Refusal to grant security clearance

87. (1) If the Minister intends to refuse to grant a security clearance, the Minister must notify the applicant in writing to that effect.

Content of notice

(2) The notice must set out the basis for the Minister’s intention and fix a period of time within which the applicant may make written representations to the Minister, which period of time must start on the day on which the notice is served or sent and must be not less than 20 days.

Opportunity to make written representations

(3) The Minister must not refuse to grant a security clearance until the written representations have been received and considered or before the period of time fixed in the notice has expired, whichever comes first. The Minister must notify the applicant in writing of any refusal.

Validity period

88. (1) The Minister must establish a period of validity for a security clearance in accordance with the level of risk posed by the applicant as determined under section 85, but the period must not exceed five years.

Extension of period

(2) If the validity period is less than five years, the Minister may extend the period to a total of five years if the Minister determines under section 85 that the holder does not pose a risk to the integrity of the control of the production and distribution of cannabis under the Act and its regulations, including the risk of cannabis being diverted to an illicit market or use.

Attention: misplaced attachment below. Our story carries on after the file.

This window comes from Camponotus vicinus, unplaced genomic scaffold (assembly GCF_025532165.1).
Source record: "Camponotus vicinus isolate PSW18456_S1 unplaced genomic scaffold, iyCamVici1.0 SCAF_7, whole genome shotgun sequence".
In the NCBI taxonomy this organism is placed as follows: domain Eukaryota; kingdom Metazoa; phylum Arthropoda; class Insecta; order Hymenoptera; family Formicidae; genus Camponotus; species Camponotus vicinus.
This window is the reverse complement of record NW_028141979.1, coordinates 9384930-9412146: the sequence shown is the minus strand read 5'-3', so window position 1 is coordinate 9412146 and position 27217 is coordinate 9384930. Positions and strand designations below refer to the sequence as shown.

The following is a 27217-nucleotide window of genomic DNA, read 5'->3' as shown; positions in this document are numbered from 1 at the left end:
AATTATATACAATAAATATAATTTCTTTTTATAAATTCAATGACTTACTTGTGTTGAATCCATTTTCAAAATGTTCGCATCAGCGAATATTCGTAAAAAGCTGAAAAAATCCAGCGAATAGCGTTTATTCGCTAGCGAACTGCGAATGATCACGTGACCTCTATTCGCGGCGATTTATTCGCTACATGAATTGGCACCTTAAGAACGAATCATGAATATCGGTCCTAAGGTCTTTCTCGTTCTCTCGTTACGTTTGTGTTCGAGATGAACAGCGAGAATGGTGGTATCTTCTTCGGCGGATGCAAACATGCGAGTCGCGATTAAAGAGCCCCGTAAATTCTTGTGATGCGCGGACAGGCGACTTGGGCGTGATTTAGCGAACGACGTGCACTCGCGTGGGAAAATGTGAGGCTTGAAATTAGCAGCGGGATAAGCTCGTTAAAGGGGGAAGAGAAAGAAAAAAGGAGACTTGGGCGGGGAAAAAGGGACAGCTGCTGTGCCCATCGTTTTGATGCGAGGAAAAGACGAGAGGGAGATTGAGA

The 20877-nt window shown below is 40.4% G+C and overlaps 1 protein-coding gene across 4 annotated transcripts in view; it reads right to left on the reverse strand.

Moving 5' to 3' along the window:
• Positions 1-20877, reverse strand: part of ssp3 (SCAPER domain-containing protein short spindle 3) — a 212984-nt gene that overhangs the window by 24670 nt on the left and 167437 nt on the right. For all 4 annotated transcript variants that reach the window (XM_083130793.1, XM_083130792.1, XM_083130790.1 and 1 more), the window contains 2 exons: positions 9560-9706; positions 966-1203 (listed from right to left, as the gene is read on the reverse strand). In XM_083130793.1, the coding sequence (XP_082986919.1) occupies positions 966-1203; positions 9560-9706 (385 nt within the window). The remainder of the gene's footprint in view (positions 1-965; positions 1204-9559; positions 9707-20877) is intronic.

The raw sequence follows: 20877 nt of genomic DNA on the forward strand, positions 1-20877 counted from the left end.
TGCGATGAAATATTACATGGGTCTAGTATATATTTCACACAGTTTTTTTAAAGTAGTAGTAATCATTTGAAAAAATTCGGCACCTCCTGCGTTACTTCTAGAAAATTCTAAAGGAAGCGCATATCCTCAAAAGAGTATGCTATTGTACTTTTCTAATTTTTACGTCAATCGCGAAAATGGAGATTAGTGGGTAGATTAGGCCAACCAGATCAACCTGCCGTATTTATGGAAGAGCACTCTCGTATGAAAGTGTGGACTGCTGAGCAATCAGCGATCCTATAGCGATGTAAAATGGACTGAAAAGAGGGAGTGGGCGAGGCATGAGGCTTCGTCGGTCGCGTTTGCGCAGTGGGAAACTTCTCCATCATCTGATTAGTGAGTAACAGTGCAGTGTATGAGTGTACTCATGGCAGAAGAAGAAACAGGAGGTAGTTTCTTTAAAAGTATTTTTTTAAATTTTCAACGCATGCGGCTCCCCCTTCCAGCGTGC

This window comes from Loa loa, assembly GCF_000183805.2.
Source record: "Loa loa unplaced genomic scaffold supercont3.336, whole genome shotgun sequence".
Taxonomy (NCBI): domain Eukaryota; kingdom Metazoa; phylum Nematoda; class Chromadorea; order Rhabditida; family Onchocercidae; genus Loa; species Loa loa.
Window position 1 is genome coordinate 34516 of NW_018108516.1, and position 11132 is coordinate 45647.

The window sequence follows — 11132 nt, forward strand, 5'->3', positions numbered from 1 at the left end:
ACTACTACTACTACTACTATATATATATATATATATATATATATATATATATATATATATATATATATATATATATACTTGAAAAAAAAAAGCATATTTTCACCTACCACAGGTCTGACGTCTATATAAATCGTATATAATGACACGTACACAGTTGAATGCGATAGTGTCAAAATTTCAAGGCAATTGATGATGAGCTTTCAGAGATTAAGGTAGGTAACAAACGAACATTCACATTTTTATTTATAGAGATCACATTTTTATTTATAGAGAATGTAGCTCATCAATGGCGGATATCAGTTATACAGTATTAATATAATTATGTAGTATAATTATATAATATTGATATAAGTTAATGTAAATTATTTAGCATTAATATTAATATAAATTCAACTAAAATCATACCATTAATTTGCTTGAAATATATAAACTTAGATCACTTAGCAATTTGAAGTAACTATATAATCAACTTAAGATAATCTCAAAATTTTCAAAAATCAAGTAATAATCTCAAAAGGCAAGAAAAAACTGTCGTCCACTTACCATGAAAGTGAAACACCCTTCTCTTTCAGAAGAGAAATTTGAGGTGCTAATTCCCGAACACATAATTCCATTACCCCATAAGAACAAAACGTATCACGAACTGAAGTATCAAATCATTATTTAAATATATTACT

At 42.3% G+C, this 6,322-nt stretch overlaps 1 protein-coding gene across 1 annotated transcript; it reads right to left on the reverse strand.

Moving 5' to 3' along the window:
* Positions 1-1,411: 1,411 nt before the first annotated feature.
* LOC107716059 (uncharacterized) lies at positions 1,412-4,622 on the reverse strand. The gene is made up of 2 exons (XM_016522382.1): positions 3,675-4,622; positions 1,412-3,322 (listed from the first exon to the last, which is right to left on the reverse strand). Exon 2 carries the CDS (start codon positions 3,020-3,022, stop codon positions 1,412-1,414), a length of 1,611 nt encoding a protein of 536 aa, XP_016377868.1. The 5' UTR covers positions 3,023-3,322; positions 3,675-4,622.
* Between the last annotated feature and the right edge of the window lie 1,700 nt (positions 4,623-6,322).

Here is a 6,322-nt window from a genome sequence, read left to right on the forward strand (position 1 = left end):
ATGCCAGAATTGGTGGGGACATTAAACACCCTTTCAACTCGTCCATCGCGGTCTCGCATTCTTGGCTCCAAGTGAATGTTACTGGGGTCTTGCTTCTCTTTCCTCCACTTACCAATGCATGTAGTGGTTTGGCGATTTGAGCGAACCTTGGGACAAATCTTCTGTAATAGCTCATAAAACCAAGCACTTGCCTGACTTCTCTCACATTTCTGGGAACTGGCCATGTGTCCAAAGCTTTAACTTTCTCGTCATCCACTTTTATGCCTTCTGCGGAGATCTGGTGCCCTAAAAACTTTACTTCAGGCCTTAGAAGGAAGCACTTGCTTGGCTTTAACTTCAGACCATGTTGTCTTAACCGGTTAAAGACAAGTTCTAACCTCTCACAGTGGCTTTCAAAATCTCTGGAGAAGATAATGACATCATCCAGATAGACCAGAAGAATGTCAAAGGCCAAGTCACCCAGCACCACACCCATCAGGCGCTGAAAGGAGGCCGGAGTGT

Security clearance no longer required

89. A licensed producer must notify the Minister in writing not later than five days after the holder of a security clearance is no longer required by these Regulations to hold a security clearance.

Suspension of security clearance

90. (1) The Minister may suspend a security clearance on receipt of information that could change the Minister’s determination made under section 85.

Written notice to holder

(2) Immediately after suspending a security clearance, the Minister must notify the holder in writing of the suspension.

Content of notice

(3) The notice must set out the basis for the suspension and must fix a period of time within which the holder may make written representations to the Minister, which period of time must start on the day on which the notice is served or sent and must be not less than 20 days.